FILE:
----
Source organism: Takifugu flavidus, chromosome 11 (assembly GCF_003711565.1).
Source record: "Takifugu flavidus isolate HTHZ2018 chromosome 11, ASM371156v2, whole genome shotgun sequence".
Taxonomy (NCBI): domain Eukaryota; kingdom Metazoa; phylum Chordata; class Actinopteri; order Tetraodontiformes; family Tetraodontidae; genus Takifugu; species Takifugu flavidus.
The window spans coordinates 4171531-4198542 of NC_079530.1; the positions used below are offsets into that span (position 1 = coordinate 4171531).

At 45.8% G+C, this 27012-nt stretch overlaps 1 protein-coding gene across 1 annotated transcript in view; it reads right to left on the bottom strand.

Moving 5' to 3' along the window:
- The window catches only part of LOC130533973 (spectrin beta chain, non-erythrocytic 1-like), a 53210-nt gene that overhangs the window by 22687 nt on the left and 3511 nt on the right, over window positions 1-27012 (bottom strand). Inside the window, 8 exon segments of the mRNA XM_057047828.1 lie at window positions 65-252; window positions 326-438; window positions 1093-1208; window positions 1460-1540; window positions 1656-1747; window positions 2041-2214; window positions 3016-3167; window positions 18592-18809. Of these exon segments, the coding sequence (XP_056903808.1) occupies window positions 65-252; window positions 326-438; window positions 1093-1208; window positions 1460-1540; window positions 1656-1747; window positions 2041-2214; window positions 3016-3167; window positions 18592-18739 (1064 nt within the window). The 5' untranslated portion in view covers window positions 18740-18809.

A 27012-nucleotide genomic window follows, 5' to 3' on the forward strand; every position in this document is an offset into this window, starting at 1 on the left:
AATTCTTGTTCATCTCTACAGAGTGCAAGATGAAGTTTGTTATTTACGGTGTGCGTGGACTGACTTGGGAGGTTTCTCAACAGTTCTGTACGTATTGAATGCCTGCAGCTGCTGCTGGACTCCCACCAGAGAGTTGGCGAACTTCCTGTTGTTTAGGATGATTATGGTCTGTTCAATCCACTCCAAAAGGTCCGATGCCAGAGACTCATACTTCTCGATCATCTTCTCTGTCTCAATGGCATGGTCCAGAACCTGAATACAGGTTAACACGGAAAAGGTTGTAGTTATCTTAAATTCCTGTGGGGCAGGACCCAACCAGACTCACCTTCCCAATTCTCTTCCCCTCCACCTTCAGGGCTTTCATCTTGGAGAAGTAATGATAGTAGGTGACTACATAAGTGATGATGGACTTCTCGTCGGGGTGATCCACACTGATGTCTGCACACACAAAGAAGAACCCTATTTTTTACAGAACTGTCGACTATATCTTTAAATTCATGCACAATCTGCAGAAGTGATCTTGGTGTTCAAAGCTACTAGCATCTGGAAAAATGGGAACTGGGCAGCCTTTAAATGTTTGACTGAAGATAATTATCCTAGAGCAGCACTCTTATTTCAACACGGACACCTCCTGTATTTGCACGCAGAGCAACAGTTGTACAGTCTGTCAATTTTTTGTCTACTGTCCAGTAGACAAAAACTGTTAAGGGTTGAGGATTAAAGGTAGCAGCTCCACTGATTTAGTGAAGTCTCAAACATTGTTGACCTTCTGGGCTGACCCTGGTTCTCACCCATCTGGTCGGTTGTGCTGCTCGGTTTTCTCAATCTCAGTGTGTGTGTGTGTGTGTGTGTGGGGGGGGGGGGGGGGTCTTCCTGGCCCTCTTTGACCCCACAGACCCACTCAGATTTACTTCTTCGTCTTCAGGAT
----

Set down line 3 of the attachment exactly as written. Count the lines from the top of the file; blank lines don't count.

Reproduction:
Taxonomy (NCBI): domain Eukaryota; kingdom Metazoa; phylum Chordata; class Actinopteri; order Tetraodontiformes; family Tetraodontidae; genus Takifugu; species Takifugu flavidus.